Athletes have disputed Rep. Madison Cawthorn's claims he was training for the Paralympics, calling them a 'joke' and saying 'it's like a kid saying they want to play in the NBA when they're on their fourth-grade basketball team'.
Cawthorn, who was paralyzed from the waist down in a 2014 car crash, previously said in social media posts he was training to compete in the 2020 Tokyo Paralympic Games.
In one February 2019 Instagram video, the congressman said the 'world record's going down' in the 100-meter dash at the 2020 Games as he trained on a wheelchair treadmill.
Five months later, in a July 2019 video he announced the 'bad news' that he would no longer 'be able to compete in the Olympics' after learning that wheelchair racing was worsening his existing back injury.
In a May 2020 podcast he also said: 'I had an opportunity for the Paralympics for track and field.'
But named Paralympic stars have cast doubt on these claims saying they had never met him, that some of the events he spoke about don't even exist in the athletic calendar and that his claims are regarded as a 'joke' among the Paralympic community.
Cawthorn's name is also not included in the International Paralympic Committee's list of athletes - a register of around 4,000 names that people must first be on to be able to compete.
The North Carolina Republican has faced accusations of exaggerating his career credentials in the past, after a watchdog reported he was rejected from the Naval Academy prior to the accident that left him wheelchair bound.
It comes amid calls for Cawthorn to resign and be investigated by the House Office of Congressional Ethics over his part in the January 6 MAGA mob riot on the US Capitol that left five dead, after he spoke at the Trump rally moments before the violent insurrection.
Athletes have disputed Rep. Madison Cawthorn's claims he was training for the Paralympics, calling them a 'joke' and saying 'it's like a kid saying they want to play in the NBA when they're on their fourth-grade basketball team'
Amanda McGrory, a three-time US Paralympian wheelchair athlete who has won seven medals in track and field, told The Nation she was left puzzled asking 'who is this guy' when she saw an Instagram video where Cawthorn said he was aiming to beat the world record for the 100-meter dash in the Tokyo Games.
In the February 2019 post, Cawthorn shares footage of himself on a wheelchair treadmill alongside a caption reading: 'Haunted by ambition. Ruthlessly pursuing this world record.'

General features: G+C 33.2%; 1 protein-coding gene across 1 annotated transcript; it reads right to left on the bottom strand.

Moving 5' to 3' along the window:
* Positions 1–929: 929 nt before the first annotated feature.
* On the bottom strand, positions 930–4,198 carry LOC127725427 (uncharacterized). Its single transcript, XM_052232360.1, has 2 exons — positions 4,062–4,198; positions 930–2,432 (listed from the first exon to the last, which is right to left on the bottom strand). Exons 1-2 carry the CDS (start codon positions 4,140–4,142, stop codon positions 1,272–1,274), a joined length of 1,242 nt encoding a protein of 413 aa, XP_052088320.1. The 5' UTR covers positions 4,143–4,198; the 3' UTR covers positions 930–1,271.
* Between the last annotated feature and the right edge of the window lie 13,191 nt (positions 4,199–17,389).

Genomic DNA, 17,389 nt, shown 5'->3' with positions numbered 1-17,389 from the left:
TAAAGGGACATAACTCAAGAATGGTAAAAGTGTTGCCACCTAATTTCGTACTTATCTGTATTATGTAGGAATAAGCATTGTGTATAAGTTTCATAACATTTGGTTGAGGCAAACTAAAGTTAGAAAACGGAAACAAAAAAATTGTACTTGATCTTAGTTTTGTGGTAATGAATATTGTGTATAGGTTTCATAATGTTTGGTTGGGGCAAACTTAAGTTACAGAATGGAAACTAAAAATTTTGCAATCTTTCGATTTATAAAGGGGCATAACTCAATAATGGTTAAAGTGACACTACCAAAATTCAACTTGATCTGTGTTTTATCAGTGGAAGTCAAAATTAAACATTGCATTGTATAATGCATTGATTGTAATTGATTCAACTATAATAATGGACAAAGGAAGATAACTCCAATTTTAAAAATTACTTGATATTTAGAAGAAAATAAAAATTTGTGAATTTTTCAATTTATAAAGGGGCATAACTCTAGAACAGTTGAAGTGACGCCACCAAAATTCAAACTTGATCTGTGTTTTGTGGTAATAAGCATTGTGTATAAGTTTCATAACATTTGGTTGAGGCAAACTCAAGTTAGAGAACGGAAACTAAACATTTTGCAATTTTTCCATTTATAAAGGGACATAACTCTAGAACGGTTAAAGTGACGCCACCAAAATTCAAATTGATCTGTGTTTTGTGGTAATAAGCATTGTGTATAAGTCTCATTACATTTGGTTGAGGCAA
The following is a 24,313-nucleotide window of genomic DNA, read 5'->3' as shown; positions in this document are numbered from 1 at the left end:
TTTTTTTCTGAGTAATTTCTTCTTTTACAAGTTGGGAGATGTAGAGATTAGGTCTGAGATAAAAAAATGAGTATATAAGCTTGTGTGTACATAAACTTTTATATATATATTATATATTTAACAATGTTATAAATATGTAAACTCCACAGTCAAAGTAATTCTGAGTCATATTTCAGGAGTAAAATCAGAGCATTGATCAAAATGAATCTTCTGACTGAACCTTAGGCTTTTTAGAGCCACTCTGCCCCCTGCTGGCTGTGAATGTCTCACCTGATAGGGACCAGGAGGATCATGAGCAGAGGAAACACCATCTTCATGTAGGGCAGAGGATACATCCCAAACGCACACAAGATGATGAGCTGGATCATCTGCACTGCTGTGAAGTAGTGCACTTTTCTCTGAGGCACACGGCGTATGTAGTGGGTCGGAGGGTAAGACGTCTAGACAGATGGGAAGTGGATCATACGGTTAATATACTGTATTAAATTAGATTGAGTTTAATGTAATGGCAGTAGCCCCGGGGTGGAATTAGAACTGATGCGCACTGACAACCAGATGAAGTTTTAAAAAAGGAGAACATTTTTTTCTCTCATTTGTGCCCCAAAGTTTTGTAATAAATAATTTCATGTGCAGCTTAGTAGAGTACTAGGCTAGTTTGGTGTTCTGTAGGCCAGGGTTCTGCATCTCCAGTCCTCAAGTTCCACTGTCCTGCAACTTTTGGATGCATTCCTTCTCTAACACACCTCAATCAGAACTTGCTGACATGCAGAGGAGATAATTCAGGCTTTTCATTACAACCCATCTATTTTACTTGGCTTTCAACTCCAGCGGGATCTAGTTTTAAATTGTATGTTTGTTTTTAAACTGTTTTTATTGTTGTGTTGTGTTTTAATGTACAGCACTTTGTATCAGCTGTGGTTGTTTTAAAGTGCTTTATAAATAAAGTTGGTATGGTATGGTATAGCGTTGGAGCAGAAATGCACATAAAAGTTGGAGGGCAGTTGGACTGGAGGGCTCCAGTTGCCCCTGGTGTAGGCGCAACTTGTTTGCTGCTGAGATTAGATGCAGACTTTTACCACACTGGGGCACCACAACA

Cawthorn says that he is 'still a couple seconds too slow' to beat the world record for the 100-meter dash of 13.76 seconds.
'Thirteen point seven six. To most of you it's just a number. But for me, it's all I can think about,' he tells the camera.
'Thirteen point seven six seconds is the world record for the 100-meter dash. So in Tokyo, August 2020, that world record's going down.'
McGrory said she saw the video at the time and thought it was 'really weird'.
'Who is this guy? Why does he think he's going to break world records?' she told The Nation.
'This is really weird. I don't think he has any idea what he's talking about.'
Cawthorn, who was paralyzed from the waist down in a 2014 car crash, previously claimed on social media he was training to compete in the 2020 Tokyo Paralympic Games. In a February 2019 post (above), Cawthorn said he was 'pursuing this world record'
In the same post, Cawthorn referenced going to the 'US Open' in June - something McGrory said does not exist.
McGrory likened him claiming he was training for the 2020 Olympics to 'a kid saying they want to play in the NBA when they're on their fourth-grade basketball team.'
She said all Paralympians must be internationally classified by the IPC to be able to compete and the names of those who have been are documented in its registry of athletes.
'You have to be on it to even compete internationally,' McGrory said.
Cawthorn's name is not on the 2020 database of registered athletes that is publicly available online.
McGrory, who is also the archivist and collections curator for the United States Olympic and Paralympic Committee, also said the process for qualifying for the Paralympics is long and complex.
'You have to be involved in a team, usually your college or a local club,' she said.
'And then from there, you establish times at qualifying races, and then from there you get scouted.'
Named Paralympic stars have cast doubt on these claims saying they had never met him and some of the events he spoke about don't exist in the athletic world. Amanda McGrory, a three-time US Paralympian wheelchair athlete (pictured), likened his claims to 'a kid saying they want to play in the NBA'
Two-time Paralympian Brian Siemann said Cawthorn's Instagram posts about his alleged Paralympic participation are a joke among the athletic community
Cawthorn briefly attended Patrick Henry College which doesn't have a disabled sports program, The Nation reported.
Brian Siemann, a two-times US Paralympian for track and field in the London and Rio Games, told The Nation Cawthorn's Instagram posts about his alleged Paralympic participation was a joke among the athletic community.
'[My teammates and I] would share whatever posts [Cawthorn] put up and be like, 'Look at what batsh** thing he said about the Paralympics this week,'' he said.
'The claims he was making were just so absurd, you have to find some humor in it.'